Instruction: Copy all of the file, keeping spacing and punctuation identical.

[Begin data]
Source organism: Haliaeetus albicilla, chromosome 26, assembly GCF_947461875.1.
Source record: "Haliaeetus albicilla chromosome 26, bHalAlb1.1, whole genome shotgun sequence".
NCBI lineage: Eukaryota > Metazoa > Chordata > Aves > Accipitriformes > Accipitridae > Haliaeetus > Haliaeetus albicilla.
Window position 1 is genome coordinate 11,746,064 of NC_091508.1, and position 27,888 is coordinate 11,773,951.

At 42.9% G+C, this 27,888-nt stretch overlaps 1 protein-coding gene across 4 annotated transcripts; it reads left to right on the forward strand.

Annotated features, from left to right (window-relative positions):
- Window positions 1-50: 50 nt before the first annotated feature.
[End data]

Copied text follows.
Source organism: Haliaeetus albicilla, chromosome 26, assembly GCF_947461875.1.
Source record: "Haliaeetus albicilla chromosome 26, bHalAlb1.1, whole genome shotgun sequence".
NCBI lineage: Eukaryota > Metazoa > Chordata > Aves > Accipitriformes > Accipitridae > Haliaeetus > Haliaeetus albicilla.
Window position 1 is genome coordinate 11,746,064 of NC_091508.1, and position 27,888 is coordinate 11,773,951.

At 42.9% G+C, this 27,888-nt stretch overlaps 1 protein-coding gene across 4 annotated transcripts; it reads left to right on the forward strand.

Annotated features, from left to right (window-relative positions):
- Window positions 1-50: 50 nt before the first annotated feature.